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Swirling Cyclonic Eye Candy in the Northeast Pacific: Beautiful but Dangerous

ImaGeo iconImaGeoBy Tom YulsmanSeptember 25, 2014 11:20 AM


Sign up for our email newsletter for the latest science news At one point, the swirling cyclone in the animation of weather satellite images above was producing winds of hurricane strength. Luckily, as it neared shore it weakened. Even so, it brought heavy rain to British Columbia on Wednesday, Sept. 24. Here's what it actually looked like from the shore:

Thanks to the Weather Network for this video. The false-color images that comprise the animation at the top of the post were acquired by the GOES-15 satellite. They show the water vapor content of the atmosphere. (Check out the Satellite Blog of the Cooperative Institute for Meteorological Satellite Studies, source of this animation, for more imagery.) I find the animation quite beautiful. But I have to remind myself that the storm brought high winds to the area of California being ravaged by the mammoth King Fire, complicating firefighting efforts. As I'm writing this early on Thursday morning, the blaze has consumed almost 93,000 acres.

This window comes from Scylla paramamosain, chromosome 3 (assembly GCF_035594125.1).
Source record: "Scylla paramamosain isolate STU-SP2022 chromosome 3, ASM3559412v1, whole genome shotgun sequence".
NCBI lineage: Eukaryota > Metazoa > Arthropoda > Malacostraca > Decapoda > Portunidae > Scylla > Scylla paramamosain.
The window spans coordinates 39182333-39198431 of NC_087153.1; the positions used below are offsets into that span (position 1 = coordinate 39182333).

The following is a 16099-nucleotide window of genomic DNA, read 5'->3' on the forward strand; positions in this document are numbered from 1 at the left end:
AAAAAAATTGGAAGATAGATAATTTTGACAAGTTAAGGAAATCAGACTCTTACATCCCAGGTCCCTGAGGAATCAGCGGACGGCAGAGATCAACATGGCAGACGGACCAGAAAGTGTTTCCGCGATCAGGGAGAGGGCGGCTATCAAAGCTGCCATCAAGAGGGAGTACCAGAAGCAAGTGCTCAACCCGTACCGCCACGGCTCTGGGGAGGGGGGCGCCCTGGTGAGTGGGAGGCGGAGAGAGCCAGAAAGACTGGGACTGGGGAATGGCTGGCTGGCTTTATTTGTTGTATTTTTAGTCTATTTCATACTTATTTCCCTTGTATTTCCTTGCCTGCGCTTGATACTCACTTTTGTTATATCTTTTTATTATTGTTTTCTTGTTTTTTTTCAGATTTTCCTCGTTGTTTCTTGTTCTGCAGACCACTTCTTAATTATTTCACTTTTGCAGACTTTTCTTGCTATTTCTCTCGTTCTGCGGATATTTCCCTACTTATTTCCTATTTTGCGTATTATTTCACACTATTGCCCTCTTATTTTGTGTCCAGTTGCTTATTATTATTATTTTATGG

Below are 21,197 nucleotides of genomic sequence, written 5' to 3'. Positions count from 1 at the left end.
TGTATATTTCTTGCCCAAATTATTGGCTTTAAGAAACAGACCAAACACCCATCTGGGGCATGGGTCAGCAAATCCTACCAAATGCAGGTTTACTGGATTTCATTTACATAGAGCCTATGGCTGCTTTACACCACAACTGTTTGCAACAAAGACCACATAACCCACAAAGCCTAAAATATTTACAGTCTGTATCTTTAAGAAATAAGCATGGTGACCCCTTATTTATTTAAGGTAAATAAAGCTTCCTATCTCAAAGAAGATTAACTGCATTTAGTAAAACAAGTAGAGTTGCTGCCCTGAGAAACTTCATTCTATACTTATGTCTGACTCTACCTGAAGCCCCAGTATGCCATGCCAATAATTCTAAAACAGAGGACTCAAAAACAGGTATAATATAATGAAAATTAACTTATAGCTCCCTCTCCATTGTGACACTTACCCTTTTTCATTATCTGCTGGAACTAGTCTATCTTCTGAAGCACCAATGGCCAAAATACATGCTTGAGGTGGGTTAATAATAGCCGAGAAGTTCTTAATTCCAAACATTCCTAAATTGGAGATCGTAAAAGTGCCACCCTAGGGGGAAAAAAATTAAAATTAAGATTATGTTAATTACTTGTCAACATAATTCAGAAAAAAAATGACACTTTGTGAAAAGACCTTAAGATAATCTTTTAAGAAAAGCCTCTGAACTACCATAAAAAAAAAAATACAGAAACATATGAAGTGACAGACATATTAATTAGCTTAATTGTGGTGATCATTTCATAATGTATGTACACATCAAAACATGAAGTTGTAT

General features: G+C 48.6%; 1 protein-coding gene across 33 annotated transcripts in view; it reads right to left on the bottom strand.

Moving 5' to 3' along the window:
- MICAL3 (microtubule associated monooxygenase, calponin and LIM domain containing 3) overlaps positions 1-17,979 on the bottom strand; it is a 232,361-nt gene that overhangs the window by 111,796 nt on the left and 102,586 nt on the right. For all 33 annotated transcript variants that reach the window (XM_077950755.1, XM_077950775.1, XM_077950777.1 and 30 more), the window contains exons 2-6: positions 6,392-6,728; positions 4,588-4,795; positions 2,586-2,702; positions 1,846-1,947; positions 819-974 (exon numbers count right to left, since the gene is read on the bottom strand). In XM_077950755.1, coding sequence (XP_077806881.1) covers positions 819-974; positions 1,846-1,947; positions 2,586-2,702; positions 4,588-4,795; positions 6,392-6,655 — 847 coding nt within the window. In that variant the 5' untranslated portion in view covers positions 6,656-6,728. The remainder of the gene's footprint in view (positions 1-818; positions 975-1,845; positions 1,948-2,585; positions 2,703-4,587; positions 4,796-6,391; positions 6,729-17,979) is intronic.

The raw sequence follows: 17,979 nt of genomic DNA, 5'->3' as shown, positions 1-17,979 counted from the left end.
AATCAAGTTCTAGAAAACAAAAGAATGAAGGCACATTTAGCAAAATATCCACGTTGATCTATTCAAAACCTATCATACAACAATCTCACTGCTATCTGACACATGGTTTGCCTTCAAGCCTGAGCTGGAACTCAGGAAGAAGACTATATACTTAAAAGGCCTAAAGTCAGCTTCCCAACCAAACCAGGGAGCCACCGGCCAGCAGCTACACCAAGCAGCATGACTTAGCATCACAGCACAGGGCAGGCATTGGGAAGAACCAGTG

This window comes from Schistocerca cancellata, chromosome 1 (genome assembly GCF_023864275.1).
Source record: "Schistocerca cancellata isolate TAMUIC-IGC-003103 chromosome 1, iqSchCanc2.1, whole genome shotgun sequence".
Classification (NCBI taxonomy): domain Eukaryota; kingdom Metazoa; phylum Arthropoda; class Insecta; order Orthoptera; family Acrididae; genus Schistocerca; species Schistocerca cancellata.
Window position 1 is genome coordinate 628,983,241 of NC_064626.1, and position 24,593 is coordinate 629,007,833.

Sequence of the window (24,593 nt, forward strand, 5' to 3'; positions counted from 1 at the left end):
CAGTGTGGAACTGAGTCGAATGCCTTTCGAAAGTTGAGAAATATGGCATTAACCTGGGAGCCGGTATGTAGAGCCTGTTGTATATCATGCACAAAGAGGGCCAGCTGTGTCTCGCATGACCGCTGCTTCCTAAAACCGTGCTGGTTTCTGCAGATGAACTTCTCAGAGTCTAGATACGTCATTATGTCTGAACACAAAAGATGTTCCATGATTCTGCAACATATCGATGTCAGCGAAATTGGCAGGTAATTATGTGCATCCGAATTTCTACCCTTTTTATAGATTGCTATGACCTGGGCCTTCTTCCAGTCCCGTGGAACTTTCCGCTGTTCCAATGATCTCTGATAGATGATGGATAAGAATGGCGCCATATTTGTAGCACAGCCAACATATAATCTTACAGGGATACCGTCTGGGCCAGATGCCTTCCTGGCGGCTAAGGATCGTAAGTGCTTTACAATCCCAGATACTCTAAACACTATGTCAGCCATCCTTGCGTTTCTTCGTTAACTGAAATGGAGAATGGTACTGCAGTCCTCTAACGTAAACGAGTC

A strong cyclone is seen spinning off the coast of British Columbia in this image captured by NASA's Aqua satellite on Sept. 24, 2014. (Source: NASA) NASA's Aqua satellite captured the image above of the storm on Sept. 24th. If you look carefully at the lower right quadrant of the image you should be able to spot the smoke plumes from the King Fire, which at first was whipped up by the winds. But later, the storm brought cooler weather, rain and higher humidity to the region — all a welcome turn of events for firefighters.

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